To send content items to your account,
please confirm that you agree to abide by our usage policies.
If this is the first time you use this feature, you will be asked to authorise Cambridge Core to connect with your account.
Find out more about sending content to .
To send content items to your Kindle, first ensure email@example.com
is added to your Approved Personal Document E-mail List under your Personal Document Settings
on the Manage Your Content and Devices page of your Amazon account. Then enter the ‘name’ part
of your Kindle email address below.
Find out more about sending to your Kindle.
Note you can select to send to either the @free.kindle.com or @kindle.com variations.
‘@free.kindle.com’ emails are free but can only be sent to your device when it is connected to wi-fi.
‘@kindle.com’ emails can be delivered even when you are not connected to wi-fi, but note that service fees apply.
We have investigated by x-ray diffraction defect structures in 6H-SiC after neutron irradiation with different fluences and followed by different annealing procedures. An interpretation along a model of Klimanek [1, 4–6] shows, that higher fluences lead to a stronger than linear reduction of the correlation length, whereas higher annealing temperatures correlate with a better recovery of the correlation length. In addition defects of 1st kind created by irradiation are reduced by annealing. We find that annealing changes the character of the defects and it accentuates a defect structure already present in the original samples.
We report on experiments which observe on a microscopic scale the migration of isolated hydrogen in InP, GaAs, and InAs. Using the radioactive acceptor 117Cd, Cd-H pairs have been formed in these III-V semiconductors. After the decay of 117Cd to 117In, H is no longer bound to an acceptor and can diffuse freely. This diffusion has been observed by perturbed yy angular correlation (PAC) spectroscopy. At 10 K, the occupation of two different lattice sites by hydrogen has been observed. First results on the diffusion of hydrogen will be discussed.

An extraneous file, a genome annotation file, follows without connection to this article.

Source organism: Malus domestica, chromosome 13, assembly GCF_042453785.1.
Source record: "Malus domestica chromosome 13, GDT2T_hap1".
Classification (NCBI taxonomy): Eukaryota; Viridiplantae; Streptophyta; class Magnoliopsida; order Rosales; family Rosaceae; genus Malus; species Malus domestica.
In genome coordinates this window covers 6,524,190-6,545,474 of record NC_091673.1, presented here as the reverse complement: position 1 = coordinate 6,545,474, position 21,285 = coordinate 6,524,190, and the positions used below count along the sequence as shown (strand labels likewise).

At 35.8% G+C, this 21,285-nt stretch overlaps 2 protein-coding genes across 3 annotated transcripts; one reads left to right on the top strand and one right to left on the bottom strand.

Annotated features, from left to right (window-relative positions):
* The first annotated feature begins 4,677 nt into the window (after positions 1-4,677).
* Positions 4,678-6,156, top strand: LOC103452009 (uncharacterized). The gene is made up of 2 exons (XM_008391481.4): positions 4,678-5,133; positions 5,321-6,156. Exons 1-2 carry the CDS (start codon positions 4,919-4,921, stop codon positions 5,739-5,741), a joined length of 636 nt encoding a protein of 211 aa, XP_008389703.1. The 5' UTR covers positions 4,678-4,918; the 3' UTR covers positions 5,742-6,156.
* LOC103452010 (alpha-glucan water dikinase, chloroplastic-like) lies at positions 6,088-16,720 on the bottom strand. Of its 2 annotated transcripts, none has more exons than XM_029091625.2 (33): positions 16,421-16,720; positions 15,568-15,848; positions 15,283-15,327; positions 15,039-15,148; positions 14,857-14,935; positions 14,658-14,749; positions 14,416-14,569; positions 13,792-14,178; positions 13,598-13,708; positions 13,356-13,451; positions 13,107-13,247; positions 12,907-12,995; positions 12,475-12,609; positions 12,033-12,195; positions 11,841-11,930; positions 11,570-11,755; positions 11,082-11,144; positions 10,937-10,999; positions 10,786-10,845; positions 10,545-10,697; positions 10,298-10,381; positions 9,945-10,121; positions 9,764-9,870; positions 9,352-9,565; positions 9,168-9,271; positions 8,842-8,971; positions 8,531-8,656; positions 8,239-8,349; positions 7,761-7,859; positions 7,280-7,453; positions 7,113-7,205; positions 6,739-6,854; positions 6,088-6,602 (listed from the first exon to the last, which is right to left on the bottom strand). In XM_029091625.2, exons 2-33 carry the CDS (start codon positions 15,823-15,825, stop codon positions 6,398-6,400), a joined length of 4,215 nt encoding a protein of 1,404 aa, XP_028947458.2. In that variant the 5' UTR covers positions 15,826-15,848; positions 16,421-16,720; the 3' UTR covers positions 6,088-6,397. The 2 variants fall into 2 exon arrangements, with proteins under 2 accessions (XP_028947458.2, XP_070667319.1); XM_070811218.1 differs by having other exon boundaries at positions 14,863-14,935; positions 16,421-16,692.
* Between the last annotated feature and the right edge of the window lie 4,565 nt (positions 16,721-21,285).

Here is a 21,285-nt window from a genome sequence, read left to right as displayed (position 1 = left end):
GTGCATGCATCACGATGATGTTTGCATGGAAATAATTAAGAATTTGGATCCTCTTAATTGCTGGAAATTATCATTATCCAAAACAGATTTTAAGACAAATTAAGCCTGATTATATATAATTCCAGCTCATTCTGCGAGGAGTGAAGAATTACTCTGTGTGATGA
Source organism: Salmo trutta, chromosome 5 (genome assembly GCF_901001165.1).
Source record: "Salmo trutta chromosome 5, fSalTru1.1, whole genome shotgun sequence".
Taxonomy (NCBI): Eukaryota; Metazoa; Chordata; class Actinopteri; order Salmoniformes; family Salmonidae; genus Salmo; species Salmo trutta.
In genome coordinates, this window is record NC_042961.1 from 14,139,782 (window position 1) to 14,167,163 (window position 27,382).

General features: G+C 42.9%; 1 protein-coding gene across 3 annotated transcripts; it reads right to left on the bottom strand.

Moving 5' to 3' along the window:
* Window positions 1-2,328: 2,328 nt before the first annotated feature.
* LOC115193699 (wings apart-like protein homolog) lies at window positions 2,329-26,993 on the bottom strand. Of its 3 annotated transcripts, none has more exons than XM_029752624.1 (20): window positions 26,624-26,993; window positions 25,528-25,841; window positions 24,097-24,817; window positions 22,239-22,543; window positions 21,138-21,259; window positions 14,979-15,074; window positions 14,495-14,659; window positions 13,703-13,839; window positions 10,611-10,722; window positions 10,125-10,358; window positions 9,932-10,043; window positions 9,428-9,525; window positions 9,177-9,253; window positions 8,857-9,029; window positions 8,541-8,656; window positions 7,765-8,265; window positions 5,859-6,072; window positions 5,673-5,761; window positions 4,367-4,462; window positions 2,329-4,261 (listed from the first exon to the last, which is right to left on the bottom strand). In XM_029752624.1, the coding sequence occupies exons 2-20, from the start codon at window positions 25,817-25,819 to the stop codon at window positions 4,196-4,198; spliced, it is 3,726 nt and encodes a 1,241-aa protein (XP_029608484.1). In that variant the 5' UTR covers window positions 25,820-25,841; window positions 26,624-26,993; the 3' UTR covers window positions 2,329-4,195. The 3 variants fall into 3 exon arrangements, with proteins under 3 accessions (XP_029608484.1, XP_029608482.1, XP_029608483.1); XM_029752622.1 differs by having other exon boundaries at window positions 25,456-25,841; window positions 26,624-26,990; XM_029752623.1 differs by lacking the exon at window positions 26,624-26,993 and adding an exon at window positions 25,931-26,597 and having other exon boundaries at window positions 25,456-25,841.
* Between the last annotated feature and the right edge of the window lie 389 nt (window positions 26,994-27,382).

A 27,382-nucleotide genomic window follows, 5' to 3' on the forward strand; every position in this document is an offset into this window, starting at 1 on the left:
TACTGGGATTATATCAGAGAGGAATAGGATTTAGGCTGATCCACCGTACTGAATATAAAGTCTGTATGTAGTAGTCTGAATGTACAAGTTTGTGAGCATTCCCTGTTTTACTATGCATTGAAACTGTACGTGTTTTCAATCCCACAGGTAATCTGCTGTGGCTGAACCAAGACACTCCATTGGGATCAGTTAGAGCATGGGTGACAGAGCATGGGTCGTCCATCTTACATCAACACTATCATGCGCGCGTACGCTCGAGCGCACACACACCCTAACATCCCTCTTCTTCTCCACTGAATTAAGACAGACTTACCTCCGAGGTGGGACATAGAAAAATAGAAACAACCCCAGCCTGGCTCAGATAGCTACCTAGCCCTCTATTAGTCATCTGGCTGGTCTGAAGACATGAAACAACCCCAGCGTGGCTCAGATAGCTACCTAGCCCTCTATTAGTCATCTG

The formation and properties of acceptor-hydrogen pairs in GaN have been studied using radioactive 111mCd acceptors and the perturbed γγ angular correlation spectroscopy (PAC). After H-loading by low energy implantation (100 eV) at temperatures between 295 K and 473 K, the formation of two Cd-H complexes involving about 30% of the Cd-acceptors is observed. The complexes have been identified as single hydrogen atoms bound to the Cd acceptor in two different configurations. The dissociation enthalpies of these configurations have been determined as 1.1(1) eV and 1.8(1) eV, respectively.
The characteristic life-times of radioactive isotopes can be used to label and identify defect levels in semiconductors which can be detected by photoluminescence (PL). This technique is illustrated with three examples: ZnS doped with radioactive 65Zn by neutron irradiation and GaAs doped with radioactive 111In by ion implantation. Finally we report that doping GaAs with radioactive 71As which decays to stable 71Ga can be used to create GaAs antisites in GaAs in a controlled way and to identify their levels.
Perturbed Angular Correlation (PAC) and Hall measurements were used to investigate the stability of the passivating Cd-H complex in GaAs after low energy H implantation (150 eV, 1014 cm−2) at 300 K. From the observed Cd-H pair formation and reduction of hole concentration it is deduced that about 10 % of the implanted H atoms form pairs with the Cd atoms. The influence of the dopant depth profile on the apparent stability in zero bias isochronal annealing experiments is reported. After H loading a reduction of carrier mobility is observed, which is stable up to about 400 K. The formation of Cd-H pairs after low energy H implantation into InP was studied by PAC. By measuring the fraction of pairs in an isochronal annealing experiment, the stability of the pairs is deduced yielding a dissociation energy of ED = 1.8 (1) eV.
Email your librarian or administrator to recommend adding this to your organisation's collection.